Life can change in an instant

I wrote those words eight years ago soon after my infant son, Noah, and our whole family received care at the end of Noah’s life at George Mark Children’s House. One day I was the parent of two healthy thriving children, four year old Sofia and her almost four month old brother, Noah. The next I was a heartbroken mother whose sweet baby boy suddenly had less than two months to live.
When our family first heard of George Mark Children’s House (GMCH), we had just been informed 48 hours earlier that our beautiful, healthy son had suffered irreparable brain damage, due to rapid onset acute liver failure attributed to a rare childhood disease.

Because of the generous support of George Mark Children’s House, my family was able to move through these painfully abrupt and life-altering months in a compassionate and supportive environment, allowing us time to grieve while also building a legacy of memories. When we arrived at GMCH, we didn’t know how much time we had left with Noah, but we were assured by the staff at George Mark, that there were no time limits. We were part of the George Mark family now; they would be there to take this journey with us as long as we needed, even after Noah was no longer with us.

Now, eight years later, twelve year old Sofia, and my four year old twins, Emily and Lila, and I continue to draw love and support from George Mark. Grief isn’t so much felt in stages that one moves through; instead, it is a continual process that ebbs and flows. I will always miss my son, and I have had to find a way to move forward as a mom, caring for Sofia, and my twins, while keeping Noah present. I feel Noah’s presence when I’m at George Mark, and for this reason I love to come back with my girls to visit. At George Mark, it’s okay to laugh, ride in a wagon, chase butterflies, and to cry.

I have only to look at my daughter Sofia to see the influence that George Mark continues to have on our family. She is such an empathic, resilient child who benefited from her two month stay at George Mark during which the four of us had time to snuggle in a big warm bed and have picnics together. We had time to explain the situation to young Sofia, rock Noah all day long in our loving arms, and create sweet memories of life with our beloved son.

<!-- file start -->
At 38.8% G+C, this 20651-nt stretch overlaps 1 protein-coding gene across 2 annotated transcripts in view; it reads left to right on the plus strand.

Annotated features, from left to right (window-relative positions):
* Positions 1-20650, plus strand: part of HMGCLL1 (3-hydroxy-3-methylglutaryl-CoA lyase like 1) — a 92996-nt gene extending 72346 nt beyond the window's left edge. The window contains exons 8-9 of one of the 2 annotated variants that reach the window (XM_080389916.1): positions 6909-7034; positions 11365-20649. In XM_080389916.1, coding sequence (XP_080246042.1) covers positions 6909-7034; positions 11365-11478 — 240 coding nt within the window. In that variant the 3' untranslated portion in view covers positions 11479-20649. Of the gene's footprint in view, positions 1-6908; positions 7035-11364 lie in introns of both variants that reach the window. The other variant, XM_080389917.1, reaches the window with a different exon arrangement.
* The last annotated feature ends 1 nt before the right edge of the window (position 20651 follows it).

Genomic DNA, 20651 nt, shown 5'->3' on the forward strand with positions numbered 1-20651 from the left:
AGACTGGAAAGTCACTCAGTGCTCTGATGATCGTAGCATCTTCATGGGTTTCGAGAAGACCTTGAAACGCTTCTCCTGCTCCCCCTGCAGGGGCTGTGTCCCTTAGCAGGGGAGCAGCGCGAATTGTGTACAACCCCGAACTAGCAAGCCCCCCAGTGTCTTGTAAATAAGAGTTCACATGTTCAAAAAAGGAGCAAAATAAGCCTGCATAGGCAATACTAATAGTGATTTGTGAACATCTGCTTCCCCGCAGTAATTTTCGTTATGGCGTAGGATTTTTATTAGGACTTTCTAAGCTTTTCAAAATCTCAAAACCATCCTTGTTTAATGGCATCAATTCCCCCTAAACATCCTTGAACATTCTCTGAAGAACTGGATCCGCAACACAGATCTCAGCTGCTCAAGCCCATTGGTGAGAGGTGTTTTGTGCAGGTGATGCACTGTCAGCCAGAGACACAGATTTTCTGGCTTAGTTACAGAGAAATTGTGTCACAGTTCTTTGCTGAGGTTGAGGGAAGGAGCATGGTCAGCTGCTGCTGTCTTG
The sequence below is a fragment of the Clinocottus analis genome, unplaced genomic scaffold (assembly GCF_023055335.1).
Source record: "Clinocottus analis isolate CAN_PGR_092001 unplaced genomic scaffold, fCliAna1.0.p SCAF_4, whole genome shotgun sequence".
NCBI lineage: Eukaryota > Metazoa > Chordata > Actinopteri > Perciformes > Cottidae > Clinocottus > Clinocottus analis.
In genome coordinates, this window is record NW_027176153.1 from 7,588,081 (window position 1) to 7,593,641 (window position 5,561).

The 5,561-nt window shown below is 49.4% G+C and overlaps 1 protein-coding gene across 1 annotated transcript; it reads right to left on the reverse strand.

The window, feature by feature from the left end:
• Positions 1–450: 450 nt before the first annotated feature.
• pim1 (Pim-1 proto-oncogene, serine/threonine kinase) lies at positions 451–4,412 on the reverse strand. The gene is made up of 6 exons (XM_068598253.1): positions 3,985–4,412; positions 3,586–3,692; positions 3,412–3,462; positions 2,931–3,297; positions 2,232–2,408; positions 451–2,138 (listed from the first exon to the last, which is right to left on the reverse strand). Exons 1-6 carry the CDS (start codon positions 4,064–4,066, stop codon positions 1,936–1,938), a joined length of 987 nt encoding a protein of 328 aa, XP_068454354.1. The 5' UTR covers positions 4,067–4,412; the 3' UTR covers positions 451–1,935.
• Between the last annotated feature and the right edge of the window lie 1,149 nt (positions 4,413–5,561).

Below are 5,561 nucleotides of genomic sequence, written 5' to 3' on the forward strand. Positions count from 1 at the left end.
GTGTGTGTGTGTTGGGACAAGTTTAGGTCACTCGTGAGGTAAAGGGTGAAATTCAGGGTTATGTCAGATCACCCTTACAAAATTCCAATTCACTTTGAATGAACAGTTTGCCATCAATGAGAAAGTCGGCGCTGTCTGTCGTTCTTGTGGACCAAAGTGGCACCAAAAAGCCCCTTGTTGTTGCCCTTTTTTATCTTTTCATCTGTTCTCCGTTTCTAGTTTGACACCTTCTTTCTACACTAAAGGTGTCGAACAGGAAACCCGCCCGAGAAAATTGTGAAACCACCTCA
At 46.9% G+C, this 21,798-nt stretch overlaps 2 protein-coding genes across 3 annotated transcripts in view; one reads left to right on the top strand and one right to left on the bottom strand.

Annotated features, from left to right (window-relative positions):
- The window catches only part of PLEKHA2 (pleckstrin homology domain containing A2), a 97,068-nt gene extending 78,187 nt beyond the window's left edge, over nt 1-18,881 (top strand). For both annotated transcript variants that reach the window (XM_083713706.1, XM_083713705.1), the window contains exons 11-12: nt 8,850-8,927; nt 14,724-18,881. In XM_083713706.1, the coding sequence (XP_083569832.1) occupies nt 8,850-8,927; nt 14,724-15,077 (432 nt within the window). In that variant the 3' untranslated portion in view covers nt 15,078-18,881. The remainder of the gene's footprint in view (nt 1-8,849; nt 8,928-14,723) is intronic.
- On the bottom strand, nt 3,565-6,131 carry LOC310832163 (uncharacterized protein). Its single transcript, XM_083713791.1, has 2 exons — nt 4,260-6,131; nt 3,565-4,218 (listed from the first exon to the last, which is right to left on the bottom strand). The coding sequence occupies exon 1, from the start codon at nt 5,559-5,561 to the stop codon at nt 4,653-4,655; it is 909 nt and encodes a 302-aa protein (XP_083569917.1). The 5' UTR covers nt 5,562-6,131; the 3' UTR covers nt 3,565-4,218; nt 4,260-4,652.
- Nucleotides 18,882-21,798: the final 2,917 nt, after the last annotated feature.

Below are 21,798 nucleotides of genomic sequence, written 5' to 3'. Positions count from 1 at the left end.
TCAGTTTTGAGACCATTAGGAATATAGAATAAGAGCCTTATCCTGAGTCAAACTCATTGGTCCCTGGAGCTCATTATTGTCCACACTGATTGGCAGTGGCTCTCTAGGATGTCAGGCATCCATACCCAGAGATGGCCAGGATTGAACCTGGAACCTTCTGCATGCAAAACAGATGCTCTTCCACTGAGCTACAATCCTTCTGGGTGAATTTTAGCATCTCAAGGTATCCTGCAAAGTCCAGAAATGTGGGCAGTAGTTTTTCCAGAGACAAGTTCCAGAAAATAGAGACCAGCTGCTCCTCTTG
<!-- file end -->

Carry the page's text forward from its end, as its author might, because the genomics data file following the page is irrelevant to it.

After we left George Mark, Korie, then the Child Life Specialist, came to Sofia’s kindergarten class and provided an age-appropriate presentation for all the children and teachers about the death of baby Noah, easing Sofia’s return to school. Sofia’s connection to the families and staff she met while staying at the House, and later at family events where she has met other children who have lost a sibling, have helped her realize she wasn’t alone, and wasn’t abnormal.
Sofia and I attend the annual Remembrance Day event at George Mark, and I was gratified to be able to interpret for Spanish speaking families, with Sofia by my side. It’s deeply satisfying to me to give back to George Mark in any way possible by speaking publicly, and by participating in the Parent Resource Group which supports grieving parents and those caring for children with life-limiting illnesses.

My twins, Emily and Lila, are now the age Sofia was when Noah died. When I explain to them that Noah lives in Heaven, they ask the kinds of questions that Sofia asked when we stayed at George Mark: “Can Noah slide down a rainbow to see us?” “How can Noah take his little blue bunny up to heaven when he’s so little and can’t carry it?” Their curiosity and concern for their brother is both heartwarming and heartbreaking.

Through my grief, and the ebbs and flows of life, I see that it’s all part of our story. Some hard things happen to families. There are places that hold us up, and George Mark Children’s House is one of those places.

George Mark Children’s House’s support has made a profound difference in our lives – Because of GMCH, I am the proud and loving mom of four children – Sofia, Noah, Lila, and Emily.
Jennifer McKay-Weber

 

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